A Dog of a Story: Why Kim Jong Un Probably Did Not Feed His Uncle to 120 Hounds

A report in a Hong Kong-based newspaper claims Kim Jong Un had his uncle torn to bits by a pack of ravenous dogs

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KCNA / Reuters

North Korean soldiers with military dogs take part in drills in an unknown location, on April 6, 2013.

Kim Jong Un’s late uncle was “worse than a dog,” according to the blustery state media account of his purge. But was he killed by a pack of half-starved dogs?

That’s the claim of Beijing-linked Hong Kong newspaper, Wen Wei Po, which on Dec. 12 reported that the instead of being executed by a firing squad, as is typical, Jang was stripped naked, thrown in a cage with five of his associates, and devoured by 120 hounds as Kim Jong Un and 300 officials watched. The dogs preyed on the prisoners “until they were completely eaten up,” according to the Straits Times, a Singaporean newspaper, who picked up the story on Dec. 24.

(MORE:  Kim Jong Un’s Uncle Was ‘Despicable Human Scum,’ Says Pyongyang’s Propaganda Machine)

The version of events jibes well with media accounts that portray Kim Jong Un as a Dr. Evil-esque figure, a clownish, brutal young despot that finds amusement in wielding his terrible power. It also seems to fit the blustery language of North Korean state media which so memorably denounced Jang as a “despicable political careerist and trickster” guilty of “thrice-cursed acts of treachery.”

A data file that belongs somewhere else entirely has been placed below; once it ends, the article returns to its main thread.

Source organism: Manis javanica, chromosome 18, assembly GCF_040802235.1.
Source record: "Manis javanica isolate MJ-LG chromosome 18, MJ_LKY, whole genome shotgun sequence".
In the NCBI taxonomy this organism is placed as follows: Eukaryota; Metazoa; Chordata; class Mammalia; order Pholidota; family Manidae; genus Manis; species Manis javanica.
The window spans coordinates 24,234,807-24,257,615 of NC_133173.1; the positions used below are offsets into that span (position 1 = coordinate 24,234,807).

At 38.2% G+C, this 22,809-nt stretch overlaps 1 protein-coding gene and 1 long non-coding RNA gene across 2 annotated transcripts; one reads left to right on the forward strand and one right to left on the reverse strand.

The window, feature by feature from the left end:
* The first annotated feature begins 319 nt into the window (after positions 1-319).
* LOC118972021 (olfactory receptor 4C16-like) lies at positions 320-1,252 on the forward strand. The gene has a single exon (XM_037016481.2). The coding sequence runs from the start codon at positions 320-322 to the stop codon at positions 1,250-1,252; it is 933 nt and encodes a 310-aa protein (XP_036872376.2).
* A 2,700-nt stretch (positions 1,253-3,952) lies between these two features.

It feels possible that such an over-the-top crime would warrant an over-the-top punishment. But there is reason to be skeptical.

(MORE: Rodman’s North Korea Visit Won’t Hide Kim Jong Un’s Insecurities)

First, there is the reporting itself. North Korea’s stubborn isolation makes it nearly impossible for reporters to independently verify this type of claim. Very few foreign reporters have access to the country and those who do, like the Associated Press, are kept on a tight leash. It is striking that Wen Wei Po was the only Chinese media outlet with the story. China’s powers of information control are not perfect, but the arms of its propaganda machine tend to wave in synch.

Plus, the account does not fit with other reporting on Jang’s ouster.  Around the same time the Straits Times ran with the Wen Wei Po piece, the New York Times, citing South Korean intelligence, reported that some of Jang’s associates were executed using antiaircraft guns while Jang himself was killed “by more traditional means.”

The method, in the end, may not matter so much. Nobody would argue in favor of death by dog, death by mortar fire, or, really, any other type of execution under Kim family’s grim authoritarian rule. But the focus on palace politics, rumors and intrigue seems to be calling attention away from what we do know is taking place.

Just last month, Amnesty International released new satellite images of a notorious North Korean prison camp that shows new housing blocks. A former guard told the agency of ongoing forced labor, the imprisonment of children, and of people being forced to dig their own graves. If you are still hungry for horror, give it a read.

(MORE: Watch How North Korea Confirmed the Execution of Kim Jong Un’s Uncle)